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My father

Anita Sanchez's picture

It is a hot, humid midsummer afternoon in 1967. My mom, younger brother, sister, and I are in the kitchen having a tall glass of ice-cold Kool-Aid. There is a knock on the door. Two police officers are standing on our doorstep.

One officer asks my mom, “Are you Mrs. Sanchez, the wife of Philip Sanchez?”


“Ma’am, may we come in?” My mom opens the door, leading them into the living room.  The policeman pauses, then says, “I’m very sorry to tell you that your husband was in an accident, and he was killed at the scene.”

I stand there dazed.

“Mrs. Sanchez, it appears earlier today a white man and a black man had a heated argument in the bar around the corner from here. Your husband entered this bar several hours later and sat on the stool where earlier the black man had sat while arguing with the white patron.

“It appears the white man returned to the bar, saw your husband’s dark skin, and fired two shots. Your husband was pronounced dead at the scene.”

I am 13 years old when my father is murdered. This devastating news sends violent shockwaves throughout our extended family and community who rally around us in support.

A few days after the funeral, there is a knock at the door. A slender white woman and a young boy about my age standing on our small wood porch.

The woman introduces herself to my mom as the wife, and the young boy as the son, of the man who murdered my father. She continues, “I am sorry to bother you, Mrs. Sanchez, but I just had to tell you that my husband is a good man. He would never have killed your husband if he knew that he was Mexican. My husband thought he was black.”

The woman continues to speak, saying something about black people always causing trouble. Pressing against my mom, I can feel her body tense and tremble.

My mother’s stern voice interrupts the woman: “Stop! Stop! You do not even know what you are saying! You do not even know the kind of hatred you are speaking in front of your son.

“I want you to know that I will try very hard to pray for you, but now please get off my porch!”

Mom closes the screen door and locks it. She walks back to the kitchen quietly crying.

Later that evening, Mom calls all six of us children, my brothers and sisters and me, into our tiny living room. As we sit on the couch and floor, she points to the newspaper clipping with a photo of my father’s body in a pool of blood.

“I want you kids to know that a white man murdered your father, not the white race. It was one man. The picture you see here in the paper is ugly and disrespectful. The dead and their souls should always be treated with respect. What you see in this paper is racism. The dead person’s family, you and me, also deserve respect.”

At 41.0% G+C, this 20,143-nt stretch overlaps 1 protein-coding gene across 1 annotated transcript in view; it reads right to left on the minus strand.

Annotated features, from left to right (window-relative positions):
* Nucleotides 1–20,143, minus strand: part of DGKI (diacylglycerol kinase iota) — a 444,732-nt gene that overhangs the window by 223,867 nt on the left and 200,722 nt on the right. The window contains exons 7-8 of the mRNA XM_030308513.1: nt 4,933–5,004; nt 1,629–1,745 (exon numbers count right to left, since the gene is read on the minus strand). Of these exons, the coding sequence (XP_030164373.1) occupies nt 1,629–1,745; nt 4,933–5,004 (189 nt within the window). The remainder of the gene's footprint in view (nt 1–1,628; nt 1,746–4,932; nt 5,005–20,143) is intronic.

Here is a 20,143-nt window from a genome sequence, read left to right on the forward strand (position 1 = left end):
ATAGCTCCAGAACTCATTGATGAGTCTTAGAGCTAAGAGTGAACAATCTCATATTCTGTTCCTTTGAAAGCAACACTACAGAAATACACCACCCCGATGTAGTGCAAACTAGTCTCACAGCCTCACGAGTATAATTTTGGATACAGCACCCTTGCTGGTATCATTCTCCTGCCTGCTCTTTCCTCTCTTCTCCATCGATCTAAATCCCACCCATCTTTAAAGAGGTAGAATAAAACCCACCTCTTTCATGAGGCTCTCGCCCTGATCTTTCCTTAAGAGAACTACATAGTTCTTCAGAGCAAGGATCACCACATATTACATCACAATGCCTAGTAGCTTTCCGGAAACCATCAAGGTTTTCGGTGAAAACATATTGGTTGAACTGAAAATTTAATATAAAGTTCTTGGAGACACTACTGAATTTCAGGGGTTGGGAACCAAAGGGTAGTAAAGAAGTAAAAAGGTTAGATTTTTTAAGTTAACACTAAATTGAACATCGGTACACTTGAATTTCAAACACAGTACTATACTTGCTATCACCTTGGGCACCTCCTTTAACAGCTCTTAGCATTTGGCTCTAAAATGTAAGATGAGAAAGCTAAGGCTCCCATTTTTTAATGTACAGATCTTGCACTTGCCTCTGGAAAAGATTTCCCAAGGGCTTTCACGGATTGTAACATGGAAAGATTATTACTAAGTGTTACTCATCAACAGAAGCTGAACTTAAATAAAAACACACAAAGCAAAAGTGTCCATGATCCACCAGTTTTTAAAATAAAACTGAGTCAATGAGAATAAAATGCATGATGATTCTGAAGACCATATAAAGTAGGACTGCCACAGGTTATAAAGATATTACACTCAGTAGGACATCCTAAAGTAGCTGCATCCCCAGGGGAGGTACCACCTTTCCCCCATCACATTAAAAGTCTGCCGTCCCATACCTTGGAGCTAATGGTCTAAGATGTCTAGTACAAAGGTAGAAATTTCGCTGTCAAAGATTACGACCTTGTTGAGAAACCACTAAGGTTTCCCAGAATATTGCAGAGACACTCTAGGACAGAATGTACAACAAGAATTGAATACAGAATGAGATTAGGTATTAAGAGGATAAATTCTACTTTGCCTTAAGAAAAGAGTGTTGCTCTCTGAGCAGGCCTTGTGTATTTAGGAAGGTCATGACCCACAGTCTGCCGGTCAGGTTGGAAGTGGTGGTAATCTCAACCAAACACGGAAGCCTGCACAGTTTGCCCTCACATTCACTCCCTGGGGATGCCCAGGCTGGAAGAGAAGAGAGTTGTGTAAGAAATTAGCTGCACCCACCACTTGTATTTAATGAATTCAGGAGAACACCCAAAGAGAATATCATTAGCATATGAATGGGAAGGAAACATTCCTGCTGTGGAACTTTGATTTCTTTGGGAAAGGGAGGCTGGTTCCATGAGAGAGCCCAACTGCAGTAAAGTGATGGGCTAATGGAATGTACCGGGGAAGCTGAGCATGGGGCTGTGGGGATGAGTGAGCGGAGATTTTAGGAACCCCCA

Still pointing at the photo in the newspaper, she says, “This is racism. When a violent death or an accident happens to a white person, the body is not shown, but when a black person, Indian, or Mexican is killed, the pictures are right on the front page. I do not want you to hate white people; however, you must watch where you are always, for there are ignorant people who may want to harm you.

“I believe that most people are not this way. Most people want to be kind, just as I taught you to be.” My brothers, sisters, and I all sit quietly with tears in our eyes, taking in what our mother has just said.

Twenty-three years later, I receive my PhD in organization development and am now consulting to leaders of global corporations in diversity and inclusion. During this time I begin having a recurring dream of my father’s death and the visit by the wife and son of the man who murdered him.

These dreams are vivid and in full color, except for the blurry face of the young teen boy. In my dream, his face, which is no more than a couple of feet away from mine as he stands near his mom on our front porch, has no eyes, no nose, and no mouth. It is very unsettling.

This dream continues over many months. Over time my dreams slowly change, and I begin to see in detail the young boy’s face.

I come to understand that I had ‘othered’ that boy to the diminishment of his personhood and individuality. I took away that young white boy’s humanity, taking away his face and judging him through the actions of his father, who so violently took my father’s life, and the words of his mother, who hatefully spoke of the worth of a Mexican’s life over a black man’s life.

As a young girl growing up in Kansas City, I had many experiences of seeing black and brown people being harmed and discriminated against in stores, in restaurants, and on the streets. I believed this young white boy’s only path was to grow up with hate and murder in his heart, repeating his parents’ acts of racism.

I don’t know if I will ever meet the son of the man who murdered my father, but I would want him to know that I am sorry that he had to grow up knowing that his father was a murderer. I lost my father to gun violence that summer day, and so did he. Today, if he appeared on my porch, instead of having him stay outside, I would invite him in. 

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